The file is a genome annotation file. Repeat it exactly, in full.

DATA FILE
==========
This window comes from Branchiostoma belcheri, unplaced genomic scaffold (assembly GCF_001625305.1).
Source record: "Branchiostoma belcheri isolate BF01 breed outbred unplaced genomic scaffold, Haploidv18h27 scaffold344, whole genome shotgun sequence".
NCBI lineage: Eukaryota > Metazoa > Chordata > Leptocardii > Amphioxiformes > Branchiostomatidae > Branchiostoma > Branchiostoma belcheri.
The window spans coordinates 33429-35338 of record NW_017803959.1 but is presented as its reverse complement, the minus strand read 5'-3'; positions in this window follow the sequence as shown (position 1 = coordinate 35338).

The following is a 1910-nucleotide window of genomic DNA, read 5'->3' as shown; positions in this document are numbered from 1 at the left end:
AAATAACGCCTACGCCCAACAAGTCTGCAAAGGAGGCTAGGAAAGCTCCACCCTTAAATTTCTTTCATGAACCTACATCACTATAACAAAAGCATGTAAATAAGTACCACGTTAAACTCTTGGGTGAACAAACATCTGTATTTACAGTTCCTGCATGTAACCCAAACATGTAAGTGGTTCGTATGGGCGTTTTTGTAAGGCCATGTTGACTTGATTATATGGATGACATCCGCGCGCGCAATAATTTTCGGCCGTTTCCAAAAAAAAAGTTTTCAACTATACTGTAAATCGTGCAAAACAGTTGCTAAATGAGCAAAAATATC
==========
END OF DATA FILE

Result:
This window comes from Branchiostoma belcheri, unplaced genomic scaffold (assembly GCF_001625305.1).
Source record: "Branchiostoma belcheri isolate BF01 breed outbred unplaced genomic scaffold, Haploidv18h27 scaffold344, whole genome shotgun sequence".
NCBI lineage: Eukaryota > Metazoa > Chordata > Leptocardii > Amphioxiformes > Branchiostomatidae > Branchiostoma > Branchiostoma belcheri.
The window spans coordinates 33429-35338 of record NW_017803959.1 but is presented as its reverse complement, the minus strand read 5'-3'; positions in this window follow the sequence as shown (position 1 = coordinate 35338).

The following is a 1910-nucleotide window of genomic DNA, read 5'->3' as shown; positions in this document are numbered from 1 at the left end:
AAATAACGCCTACGCCCAACAAGTCTGCAAAGGAGGCTAGGAAAGCTCCACCCTTAAATTTCTTTCATGAACCTACATCACTATAACAAAAGCATGTAAATAAGTACCACGTTAAACTCTTGGGTGAACAAACATCTGTATTTACAGTTCCTGCATGTAACCCAAACATGTAAGTGGTTCGTATGGGCGTTTTTGTAAGGCCATGTTGACTTGATTATATGGATGACATCCGCGCGCGCAATAATTTTCGGCCGTTTCCAAAAAAAAAGTTTTCAACTATACTGTAAATCGTGCAAAACAGTTGCTAAATGAGCAAAAATATC